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45 of 81 people found the following review helpful By Thomas Dineen on January 3, 2005
Format: Paperback
Can anyone who concludes a scholarly work about Nietzsche by dismissing him as a "miserable little man" really be trusted to give a balanced assessment of the great philosopher? No, Alexander Nehamas can't.

To him, Nietzsche was "[c]ruel and heartless, neither protective nor respectful of the sensibilities of others." The pathetic curmudgeon was "[d]isdainful and contemptuous of the values and lives of most people....[and] has offended and hurt many and will doubtless continue to do so in the future." (Speaking of contempt, in a 1998 interview Nehamas struck another low blow against Nietzsche by deriding him as a "philosopher of adolescence.") In the last, schoolmarmish pages of this book, he continues to chide Nietzsche for his "cruelty, his attacks on many of our ideas and values, on our habits and sensibilities."

To whom is Nehamas referring when he pompously invokes this royal "our"? Did Nietzsche really hold all of his readers' ideas, values, habits, and sensibilities in contempt...or just those of certain readers like Nehamas and other sissified academic leftists of his ilk, whom he despised in his own day as careerists or worse?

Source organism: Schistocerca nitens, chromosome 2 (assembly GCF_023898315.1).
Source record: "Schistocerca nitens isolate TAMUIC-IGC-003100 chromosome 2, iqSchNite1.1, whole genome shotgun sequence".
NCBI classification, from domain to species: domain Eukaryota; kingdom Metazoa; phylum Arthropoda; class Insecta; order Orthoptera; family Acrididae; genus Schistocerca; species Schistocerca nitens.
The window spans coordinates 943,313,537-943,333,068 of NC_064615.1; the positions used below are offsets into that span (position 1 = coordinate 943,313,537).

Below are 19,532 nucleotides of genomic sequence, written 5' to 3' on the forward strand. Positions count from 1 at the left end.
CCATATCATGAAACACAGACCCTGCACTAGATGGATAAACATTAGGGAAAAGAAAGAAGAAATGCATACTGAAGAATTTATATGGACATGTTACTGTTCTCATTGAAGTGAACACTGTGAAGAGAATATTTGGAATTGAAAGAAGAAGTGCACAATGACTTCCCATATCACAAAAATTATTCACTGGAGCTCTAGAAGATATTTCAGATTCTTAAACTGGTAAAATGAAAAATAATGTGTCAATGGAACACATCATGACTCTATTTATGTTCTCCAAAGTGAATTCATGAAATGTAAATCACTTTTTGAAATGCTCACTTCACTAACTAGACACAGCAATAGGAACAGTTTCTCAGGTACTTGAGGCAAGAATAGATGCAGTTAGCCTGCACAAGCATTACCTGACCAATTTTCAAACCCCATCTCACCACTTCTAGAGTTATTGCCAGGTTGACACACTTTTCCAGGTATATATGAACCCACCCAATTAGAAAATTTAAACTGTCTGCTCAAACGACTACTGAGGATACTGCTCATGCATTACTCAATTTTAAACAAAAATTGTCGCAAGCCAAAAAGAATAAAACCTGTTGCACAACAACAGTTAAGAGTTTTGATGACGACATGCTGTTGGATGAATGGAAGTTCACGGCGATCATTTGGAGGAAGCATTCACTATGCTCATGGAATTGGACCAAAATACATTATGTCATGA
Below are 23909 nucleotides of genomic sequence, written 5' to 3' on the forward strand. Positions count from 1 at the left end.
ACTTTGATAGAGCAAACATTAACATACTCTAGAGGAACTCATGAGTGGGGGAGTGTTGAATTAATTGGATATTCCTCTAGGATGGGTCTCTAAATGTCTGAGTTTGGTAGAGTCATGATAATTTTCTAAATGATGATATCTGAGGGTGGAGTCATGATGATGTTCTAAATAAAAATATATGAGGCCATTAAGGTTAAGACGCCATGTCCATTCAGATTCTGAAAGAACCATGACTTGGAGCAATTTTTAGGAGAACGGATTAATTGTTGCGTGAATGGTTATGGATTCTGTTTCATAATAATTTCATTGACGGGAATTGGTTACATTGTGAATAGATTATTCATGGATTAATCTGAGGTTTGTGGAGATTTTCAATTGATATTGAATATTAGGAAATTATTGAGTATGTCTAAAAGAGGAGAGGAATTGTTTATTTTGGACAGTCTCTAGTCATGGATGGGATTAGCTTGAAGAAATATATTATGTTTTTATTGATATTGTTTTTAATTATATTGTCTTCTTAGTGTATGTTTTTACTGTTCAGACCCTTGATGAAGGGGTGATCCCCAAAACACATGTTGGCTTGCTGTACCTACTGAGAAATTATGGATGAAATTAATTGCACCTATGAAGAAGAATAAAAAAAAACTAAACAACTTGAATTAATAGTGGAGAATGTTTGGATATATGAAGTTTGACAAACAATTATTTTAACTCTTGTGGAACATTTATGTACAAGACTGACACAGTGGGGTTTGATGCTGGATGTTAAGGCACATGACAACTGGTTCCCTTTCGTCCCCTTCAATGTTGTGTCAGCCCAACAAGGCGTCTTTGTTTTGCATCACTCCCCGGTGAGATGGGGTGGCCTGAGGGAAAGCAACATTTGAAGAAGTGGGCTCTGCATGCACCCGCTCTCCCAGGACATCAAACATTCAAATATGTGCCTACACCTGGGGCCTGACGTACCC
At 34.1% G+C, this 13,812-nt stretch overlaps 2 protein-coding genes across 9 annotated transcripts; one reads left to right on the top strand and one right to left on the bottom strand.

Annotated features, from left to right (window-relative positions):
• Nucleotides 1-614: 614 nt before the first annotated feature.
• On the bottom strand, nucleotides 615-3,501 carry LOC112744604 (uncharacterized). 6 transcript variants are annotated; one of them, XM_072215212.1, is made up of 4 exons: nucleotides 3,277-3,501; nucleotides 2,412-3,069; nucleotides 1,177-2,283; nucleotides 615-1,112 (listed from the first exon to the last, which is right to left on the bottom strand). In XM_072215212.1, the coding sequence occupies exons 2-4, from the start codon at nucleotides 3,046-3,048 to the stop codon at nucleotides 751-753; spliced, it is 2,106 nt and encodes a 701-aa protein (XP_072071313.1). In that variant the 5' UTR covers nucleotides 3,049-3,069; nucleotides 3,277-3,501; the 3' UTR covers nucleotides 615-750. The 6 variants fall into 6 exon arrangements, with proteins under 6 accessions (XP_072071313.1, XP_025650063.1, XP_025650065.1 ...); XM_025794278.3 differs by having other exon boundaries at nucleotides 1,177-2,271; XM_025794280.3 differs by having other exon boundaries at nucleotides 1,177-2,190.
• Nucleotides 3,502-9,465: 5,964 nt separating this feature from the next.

Poor Prof. Nehamas. He apparently expects Nietzsche to have maintained a tone of measured politesse while single-handedly changing the course of moral philosophy and profoundly affecting the aesthetic milieu of the 20th century and beyond. I guess it wasn't easy for Nietzsche to remain sensitive to everyone's feelings when he was philosophizing with a hammer.

Nietzsche would no doubt be gratified that such whining--clear evidence of slave morality--comes from no less an eminence than the Edmund N. Carpenter II Class of 1943 Professor in the Humanities at Princeton. This in itself proves Nietzsche's prescience.